After the shooting, detectives quickly began interviewing people and collecting video-surveillance footage, leading them to the two 17-year-old boys who are well known to police, Abbott said. Detectives went to one of the teen’s last known address, where they found the suspect’s vehicle parked outside in the 12200 block of Ambaum Boulevard Southwest.
When the two suspects drove off, they were followed by police and arrested just after 8 p.m. outside Burien Bigfoot Java, Abbott said.
The teens are expected to make their first court appearance Friday, according to King County prosecutors.
Miriam Gomez was sobbing when she arrived back at the clinic Thursday after witnessing her longtime friend and co-worker get shot. Gomez and Reyes had worked side by side for 14 years and ate lunch together every day.
“I have an image in my head, and I don’t want to talk about it,” said Gomez, too distraught to describe what happened.
With three grown sons, Reyes was very close to her family and regularly drove her grandchildren to gymnastics and swim classes, Gomez said. She was dedicated to the clinic’s patients and mentored the other women who worked there, including her niece and Gomez’s 21-year-old daughter.
Burien Mayor Jimmy Matta said he knew the victim to be an active member of the community, involved in a variety of social issues, who often volunteered as a Spanish and English translator.
A telephone call to the Reyes home was answered by a woman who identified herself as a daughter-in-law and said that the family was not speaking at this point.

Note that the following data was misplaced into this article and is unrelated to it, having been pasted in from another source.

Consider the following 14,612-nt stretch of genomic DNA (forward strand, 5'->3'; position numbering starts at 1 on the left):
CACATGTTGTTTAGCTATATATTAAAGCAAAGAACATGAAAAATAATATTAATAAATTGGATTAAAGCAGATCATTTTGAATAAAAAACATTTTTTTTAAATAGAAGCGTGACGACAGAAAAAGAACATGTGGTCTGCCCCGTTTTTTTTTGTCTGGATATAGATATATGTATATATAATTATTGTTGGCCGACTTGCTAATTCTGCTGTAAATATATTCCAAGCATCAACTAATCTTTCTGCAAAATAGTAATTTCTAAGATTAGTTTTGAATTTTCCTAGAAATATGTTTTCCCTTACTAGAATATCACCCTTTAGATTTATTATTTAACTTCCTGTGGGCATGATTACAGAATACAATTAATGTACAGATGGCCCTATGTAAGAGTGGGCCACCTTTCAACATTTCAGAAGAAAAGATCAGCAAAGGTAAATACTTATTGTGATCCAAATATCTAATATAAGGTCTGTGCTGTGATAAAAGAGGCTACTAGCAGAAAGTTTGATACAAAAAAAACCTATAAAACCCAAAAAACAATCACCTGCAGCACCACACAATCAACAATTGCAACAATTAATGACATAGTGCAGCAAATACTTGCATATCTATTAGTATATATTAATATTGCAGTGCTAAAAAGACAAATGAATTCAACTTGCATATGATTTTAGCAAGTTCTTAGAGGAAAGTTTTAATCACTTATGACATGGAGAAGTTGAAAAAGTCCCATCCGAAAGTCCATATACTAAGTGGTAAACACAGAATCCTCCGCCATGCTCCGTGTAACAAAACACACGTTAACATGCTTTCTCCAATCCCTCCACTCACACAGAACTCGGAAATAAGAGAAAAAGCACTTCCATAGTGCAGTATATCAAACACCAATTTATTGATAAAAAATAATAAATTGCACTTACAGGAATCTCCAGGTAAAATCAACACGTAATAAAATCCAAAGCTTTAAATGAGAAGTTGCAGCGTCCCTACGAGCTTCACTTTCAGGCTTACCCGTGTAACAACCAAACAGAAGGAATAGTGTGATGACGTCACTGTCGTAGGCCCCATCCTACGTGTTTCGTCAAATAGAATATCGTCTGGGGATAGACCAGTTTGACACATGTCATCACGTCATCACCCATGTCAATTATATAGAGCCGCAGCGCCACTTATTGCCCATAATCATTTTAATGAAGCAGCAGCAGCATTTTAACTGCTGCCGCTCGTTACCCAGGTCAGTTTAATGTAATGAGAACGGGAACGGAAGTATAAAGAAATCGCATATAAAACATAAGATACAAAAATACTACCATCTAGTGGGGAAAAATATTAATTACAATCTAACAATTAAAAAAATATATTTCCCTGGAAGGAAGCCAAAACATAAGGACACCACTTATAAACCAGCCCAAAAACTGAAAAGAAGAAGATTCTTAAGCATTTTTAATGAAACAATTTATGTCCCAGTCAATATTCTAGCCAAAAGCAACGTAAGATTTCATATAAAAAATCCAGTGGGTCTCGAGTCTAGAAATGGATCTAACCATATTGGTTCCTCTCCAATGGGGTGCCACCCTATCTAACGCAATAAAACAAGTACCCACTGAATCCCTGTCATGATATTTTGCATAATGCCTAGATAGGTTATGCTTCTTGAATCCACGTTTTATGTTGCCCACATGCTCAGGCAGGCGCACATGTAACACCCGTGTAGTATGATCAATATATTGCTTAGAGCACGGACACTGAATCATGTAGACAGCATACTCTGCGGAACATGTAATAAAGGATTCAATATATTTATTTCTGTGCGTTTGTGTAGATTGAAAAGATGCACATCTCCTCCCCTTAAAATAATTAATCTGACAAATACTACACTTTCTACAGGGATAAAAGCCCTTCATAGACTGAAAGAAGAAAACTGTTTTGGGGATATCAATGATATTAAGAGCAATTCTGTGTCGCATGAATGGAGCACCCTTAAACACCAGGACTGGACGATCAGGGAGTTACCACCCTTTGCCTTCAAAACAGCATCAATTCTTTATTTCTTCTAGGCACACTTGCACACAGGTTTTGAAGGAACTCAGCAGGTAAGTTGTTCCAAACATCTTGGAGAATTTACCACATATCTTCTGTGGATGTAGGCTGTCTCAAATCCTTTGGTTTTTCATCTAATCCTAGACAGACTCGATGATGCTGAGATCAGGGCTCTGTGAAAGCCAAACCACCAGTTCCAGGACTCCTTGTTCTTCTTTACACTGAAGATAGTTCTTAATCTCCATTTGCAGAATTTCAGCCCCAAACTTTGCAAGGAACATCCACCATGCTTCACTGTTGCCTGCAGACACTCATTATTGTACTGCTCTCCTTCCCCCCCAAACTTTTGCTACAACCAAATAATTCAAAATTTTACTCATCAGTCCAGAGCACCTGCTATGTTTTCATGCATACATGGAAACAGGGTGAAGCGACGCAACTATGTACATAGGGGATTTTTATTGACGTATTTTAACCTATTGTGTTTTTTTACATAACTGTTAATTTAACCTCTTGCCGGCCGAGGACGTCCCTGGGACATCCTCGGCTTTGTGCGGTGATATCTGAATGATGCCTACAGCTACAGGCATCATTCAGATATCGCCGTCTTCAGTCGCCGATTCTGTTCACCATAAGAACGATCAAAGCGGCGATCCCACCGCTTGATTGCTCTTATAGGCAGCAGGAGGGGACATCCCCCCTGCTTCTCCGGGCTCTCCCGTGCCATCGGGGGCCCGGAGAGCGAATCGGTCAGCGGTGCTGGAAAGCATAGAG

A candlelight vigil was planned for 7 p.m. Thursday at One Source Health Center. A memorial of flowers and candles grew throughout the day beneath the unbroken front window, on the opposite side of the door from where a single bullet hole punctured the glass.
The suspects arrested Wednesday night are members of a gang involved in a series of shootings targeting rival gang members, including the deaths of Eveone Cortez, 19, and Elizabeth Juarez, 13, at the Alturas @ Burien apartment complex in March. No suspects have been arrested in connection with the double homicide.
The rival gangs have been warring for well over a year and were involved in back-to-back fatal shootings in April 2017 in Federal Way and Burien, and have been linked to drive-by shootings in Seattle, court records show.
King County Undersheriff Scott Somers said the ongoing feud always seemed to come down to the same things: Fights over turf and perceived slights and insults.
He estimated that each shooting costs the sheriff’s office $500,000 to investigate. Under the leadership of Sheriff Mitzi Johanknecht, the sheriff’s office is using existing resources to work with youth and families to try to steer young people away from the gang life and is trying to garner support for a regional gang task force with police agencies across South King County, Somers said.
He couldn’t provide a dollar amount but said Johanknecht has met with County Executive Dow Constantine about including money for a regional gang task force in the next budget.
“It’s cyclical. There are ebbs and flows in gang activity, and they respond to our responses,” Somers said. “There are certain people that it doesn’t matter what I do — they’re going to make choices that put the community in danger.”
Seattle Times staff reporter Agueda Pacheco-Flores and news researcher Miyoko Wolf contributed to this story.